Treatment considerations for unruptured aneurysms include the type, size and location of the aneurysm, the risk of rupture, and the patient’s age and health and family medical history. Individuals can also reduce their risk through blood pressure control, smoking cessation, and avoidance of cocaine and other stimulant drugs.

Surgery

There are a few surgical options available for treating cerebral aneurysms. These procedures carry some risk such as possible damage to other blood vessels, the potential for aneurysm recurrence and rebleeding, and risk of stroke.

One approach is microvascular clipping, which involves cutting off the flow of blood to the aneurysm and requires open brain surgery. A doctor will locate the blood vessels that feed the aneurysm and place a tiny, metal, clothespin-like clip on the aneurysm’s neck to stop its blood supply. Clipping has been shown to be highly effective, depending on the location, size, and shape of the aneurysm. In general, aneurysms that are completely clipped do not recur.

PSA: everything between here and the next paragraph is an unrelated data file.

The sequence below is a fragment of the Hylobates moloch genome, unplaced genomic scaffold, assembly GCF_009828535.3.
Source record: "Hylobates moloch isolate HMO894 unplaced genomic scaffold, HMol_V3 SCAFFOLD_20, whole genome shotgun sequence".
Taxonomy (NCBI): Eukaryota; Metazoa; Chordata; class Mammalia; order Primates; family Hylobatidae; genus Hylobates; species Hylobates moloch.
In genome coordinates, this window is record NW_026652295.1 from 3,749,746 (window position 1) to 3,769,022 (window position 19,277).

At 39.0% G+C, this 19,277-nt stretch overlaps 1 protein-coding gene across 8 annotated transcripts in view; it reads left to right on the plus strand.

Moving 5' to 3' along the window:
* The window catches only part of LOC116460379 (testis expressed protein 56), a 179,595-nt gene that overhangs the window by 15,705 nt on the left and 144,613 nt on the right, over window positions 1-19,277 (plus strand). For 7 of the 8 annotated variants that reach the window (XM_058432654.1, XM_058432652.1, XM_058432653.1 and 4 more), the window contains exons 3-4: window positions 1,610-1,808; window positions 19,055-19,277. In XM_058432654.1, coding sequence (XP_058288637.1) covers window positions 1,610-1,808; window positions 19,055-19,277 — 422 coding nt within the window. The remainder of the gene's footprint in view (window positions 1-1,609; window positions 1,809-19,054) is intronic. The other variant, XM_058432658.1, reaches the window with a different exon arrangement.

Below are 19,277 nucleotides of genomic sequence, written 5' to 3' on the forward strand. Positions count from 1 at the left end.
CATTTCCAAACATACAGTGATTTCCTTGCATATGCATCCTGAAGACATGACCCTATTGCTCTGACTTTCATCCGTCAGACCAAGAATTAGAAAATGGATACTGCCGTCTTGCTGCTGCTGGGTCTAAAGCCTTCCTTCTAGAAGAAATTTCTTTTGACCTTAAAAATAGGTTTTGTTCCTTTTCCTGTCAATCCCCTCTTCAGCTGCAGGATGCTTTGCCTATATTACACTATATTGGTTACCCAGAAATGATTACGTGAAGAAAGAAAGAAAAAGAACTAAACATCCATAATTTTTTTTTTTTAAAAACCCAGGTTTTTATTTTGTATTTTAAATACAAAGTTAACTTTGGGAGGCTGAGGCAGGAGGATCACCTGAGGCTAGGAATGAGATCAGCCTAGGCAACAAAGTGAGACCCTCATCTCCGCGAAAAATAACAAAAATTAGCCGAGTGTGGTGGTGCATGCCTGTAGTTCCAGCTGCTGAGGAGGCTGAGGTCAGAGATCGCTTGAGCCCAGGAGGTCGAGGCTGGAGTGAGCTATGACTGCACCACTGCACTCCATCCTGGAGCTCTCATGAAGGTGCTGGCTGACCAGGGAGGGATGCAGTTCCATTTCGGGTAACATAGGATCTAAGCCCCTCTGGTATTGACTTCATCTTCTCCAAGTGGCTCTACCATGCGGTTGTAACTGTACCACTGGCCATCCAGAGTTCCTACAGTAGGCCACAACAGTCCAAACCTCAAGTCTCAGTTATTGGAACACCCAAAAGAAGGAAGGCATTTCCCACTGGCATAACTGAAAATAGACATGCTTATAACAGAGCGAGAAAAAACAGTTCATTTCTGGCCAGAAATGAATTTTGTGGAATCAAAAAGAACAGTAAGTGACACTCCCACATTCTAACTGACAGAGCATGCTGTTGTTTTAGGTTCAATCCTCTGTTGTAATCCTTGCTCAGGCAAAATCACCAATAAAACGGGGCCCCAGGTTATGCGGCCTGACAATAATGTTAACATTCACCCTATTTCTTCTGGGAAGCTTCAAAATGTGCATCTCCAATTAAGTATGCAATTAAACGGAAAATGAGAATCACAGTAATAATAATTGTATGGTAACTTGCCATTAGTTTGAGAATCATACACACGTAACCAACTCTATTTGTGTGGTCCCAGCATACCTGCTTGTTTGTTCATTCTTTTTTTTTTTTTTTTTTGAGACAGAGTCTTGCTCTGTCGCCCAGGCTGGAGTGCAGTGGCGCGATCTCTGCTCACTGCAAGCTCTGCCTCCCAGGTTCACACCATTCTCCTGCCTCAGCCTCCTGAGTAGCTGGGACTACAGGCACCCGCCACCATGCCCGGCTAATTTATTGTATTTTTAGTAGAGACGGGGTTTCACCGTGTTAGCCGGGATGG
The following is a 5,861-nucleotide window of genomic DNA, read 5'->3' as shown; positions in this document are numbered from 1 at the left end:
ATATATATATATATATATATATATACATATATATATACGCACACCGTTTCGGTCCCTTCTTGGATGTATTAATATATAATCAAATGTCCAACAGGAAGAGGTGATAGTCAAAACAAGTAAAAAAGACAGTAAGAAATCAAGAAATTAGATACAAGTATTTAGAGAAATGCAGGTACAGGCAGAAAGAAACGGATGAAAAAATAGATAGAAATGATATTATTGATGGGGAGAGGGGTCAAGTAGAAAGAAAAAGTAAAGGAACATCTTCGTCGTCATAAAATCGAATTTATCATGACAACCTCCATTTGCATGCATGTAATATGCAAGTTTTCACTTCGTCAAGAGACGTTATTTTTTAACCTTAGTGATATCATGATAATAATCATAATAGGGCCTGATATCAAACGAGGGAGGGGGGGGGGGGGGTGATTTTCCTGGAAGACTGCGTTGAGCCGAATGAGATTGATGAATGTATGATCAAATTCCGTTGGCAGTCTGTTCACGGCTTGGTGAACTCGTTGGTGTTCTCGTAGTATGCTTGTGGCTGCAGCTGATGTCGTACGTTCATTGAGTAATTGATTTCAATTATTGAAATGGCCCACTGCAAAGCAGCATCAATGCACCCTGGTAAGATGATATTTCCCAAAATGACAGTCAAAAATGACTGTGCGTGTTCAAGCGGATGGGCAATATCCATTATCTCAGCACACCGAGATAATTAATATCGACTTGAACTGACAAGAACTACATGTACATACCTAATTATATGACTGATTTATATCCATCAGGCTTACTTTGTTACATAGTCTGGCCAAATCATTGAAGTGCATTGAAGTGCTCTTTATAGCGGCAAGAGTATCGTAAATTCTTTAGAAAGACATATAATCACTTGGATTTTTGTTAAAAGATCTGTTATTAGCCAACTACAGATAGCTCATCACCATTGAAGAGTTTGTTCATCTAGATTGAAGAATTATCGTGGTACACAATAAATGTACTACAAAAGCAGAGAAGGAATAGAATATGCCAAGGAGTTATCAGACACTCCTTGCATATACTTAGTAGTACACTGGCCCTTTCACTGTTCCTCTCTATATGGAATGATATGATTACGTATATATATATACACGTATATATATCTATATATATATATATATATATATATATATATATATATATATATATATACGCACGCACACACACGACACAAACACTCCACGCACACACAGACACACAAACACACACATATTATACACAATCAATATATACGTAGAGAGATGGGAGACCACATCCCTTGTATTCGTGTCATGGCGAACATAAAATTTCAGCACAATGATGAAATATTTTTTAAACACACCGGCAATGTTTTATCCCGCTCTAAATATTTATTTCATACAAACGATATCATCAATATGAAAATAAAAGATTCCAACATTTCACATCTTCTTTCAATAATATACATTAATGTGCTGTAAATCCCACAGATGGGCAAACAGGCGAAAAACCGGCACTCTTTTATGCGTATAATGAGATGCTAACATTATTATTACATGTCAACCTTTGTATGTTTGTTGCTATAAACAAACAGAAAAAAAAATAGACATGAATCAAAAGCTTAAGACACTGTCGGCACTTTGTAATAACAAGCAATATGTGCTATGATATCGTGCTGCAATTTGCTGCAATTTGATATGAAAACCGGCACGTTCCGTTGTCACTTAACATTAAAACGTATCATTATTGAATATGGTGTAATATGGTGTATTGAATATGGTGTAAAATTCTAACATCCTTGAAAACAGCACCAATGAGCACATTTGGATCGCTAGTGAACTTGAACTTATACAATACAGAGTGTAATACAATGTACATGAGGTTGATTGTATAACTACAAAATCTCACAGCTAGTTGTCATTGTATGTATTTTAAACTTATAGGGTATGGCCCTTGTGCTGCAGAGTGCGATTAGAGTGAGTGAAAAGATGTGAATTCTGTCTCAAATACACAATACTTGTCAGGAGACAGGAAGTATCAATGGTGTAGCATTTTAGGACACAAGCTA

Endovascular treatment

Platinum coil embolization is a less invasive procedure than microvascular surgical clipping. A doctor will insert a catheter into an artery, usually the femoral artery, and thread it through the body to the brain aneurysm. Using a wire, the doctor will pass detachable platinum coils through the catheter and release them into the aneurysm. The coils block the aneurysm and reduce the flow of blood into the aneurysm. The procedure may need to be performed more than once during the person’s lifetime because aneurysms treated with coiling can sometimes recur.